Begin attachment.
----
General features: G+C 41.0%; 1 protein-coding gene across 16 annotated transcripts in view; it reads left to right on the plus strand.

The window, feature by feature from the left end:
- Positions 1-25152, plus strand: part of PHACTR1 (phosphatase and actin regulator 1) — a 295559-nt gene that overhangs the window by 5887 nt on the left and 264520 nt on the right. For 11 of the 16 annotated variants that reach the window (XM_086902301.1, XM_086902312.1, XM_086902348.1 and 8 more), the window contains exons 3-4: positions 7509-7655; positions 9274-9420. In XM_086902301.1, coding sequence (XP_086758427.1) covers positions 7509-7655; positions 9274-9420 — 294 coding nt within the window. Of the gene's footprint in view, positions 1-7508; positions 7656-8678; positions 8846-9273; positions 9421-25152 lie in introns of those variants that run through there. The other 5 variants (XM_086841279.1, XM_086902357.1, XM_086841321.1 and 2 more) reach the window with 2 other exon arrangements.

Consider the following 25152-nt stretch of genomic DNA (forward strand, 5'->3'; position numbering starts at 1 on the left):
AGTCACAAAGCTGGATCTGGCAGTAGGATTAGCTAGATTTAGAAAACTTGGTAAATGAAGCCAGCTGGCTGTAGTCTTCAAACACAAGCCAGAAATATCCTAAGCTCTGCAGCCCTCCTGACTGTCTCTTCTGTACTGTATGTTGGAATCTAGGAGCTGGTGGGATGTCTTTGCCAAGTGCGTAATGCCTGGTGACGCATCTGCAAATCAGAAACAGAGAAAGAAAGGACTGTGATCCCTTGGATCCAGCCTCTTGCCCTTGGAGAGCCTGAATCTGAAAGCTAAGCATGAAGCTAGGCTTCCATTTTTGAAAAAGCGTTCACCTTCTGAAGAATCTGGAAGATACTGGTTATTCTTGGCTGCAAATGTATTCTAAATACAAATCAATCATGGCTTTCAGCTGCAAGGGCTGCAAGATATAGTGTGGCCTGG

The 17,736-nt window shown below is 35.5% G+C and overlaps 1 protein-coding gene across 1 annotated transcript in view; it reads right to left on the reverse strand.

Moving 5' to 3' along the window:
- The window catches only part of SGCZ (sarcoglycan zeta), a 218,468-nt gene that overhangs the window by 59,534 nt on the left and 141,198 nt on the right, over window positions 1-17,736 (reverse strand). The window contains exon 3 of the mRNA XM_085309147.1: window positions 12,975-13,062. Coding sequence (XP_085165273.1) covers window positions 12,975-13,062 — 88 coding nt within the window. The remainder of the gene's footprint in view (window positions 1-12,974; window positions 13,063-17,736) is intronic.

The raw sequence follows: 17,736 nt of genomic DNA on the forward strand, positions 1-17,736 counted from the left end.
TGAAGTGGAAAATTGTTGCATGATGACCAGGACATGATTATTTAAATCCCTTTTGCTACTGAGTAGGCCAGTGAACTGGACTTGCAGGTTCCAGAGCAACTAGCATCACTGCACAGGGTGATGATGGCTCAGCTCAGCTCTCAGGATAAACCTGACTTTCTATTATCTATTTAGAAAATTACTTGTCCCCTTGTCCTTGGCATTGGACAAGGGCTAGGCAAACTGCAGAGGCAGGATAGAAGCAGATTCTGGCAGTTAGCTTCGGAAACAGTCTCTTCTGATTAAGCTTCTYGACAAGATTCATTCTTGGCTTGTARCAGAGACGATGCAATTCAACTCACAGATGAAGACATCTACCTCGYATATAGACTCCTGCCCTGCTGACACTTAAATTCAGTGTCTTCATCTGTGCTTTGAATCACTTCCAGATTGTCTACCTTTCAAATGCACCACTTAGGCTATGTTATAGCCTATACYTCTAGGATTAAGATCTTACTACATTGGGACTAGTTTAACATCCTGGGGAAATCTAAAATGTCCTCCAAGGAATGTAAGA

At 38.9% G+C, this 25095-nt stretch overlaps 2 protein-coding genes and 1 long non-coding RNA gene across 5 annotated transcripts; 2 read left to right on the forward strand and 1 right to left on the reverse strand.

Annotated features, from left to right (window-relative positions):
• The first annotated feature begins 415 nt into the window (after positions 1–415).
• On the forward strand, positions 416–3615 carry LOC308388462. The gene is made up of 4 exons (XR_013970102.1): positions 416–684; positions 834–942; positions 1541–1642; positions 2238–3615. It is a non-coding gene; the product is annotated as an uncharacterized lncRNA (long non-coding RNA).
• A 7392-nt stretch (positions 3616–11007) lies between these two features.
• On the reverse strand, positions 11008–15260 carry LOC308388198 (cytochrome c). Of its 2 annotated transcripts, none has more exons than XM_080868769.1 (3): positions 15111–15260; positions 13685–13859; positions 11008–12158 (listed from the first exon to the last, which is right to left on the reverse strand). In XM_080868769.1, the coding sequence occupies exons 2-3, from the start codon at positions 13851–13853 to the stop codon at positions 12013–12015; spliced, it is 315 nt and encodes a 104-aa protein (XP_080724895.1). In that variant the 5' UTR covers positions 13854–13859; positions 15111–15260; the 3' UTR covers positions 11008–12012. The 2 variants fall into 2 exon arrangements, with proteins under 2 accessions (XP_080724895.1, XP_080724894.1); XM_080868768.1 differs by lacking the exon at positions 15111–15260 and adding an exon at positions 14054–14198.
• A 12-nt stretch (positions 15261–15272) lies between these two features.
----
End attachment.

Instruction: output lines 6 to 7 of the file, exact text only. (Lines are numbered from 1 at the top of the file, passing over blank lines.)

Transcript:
The 17,736-nt window shown below is 35.5% G+C and overlaps 1 protein-coding gene across 1 annotated transcript in view; it reads right to left on the reverse strand.

Moving 5' to 3' along the window: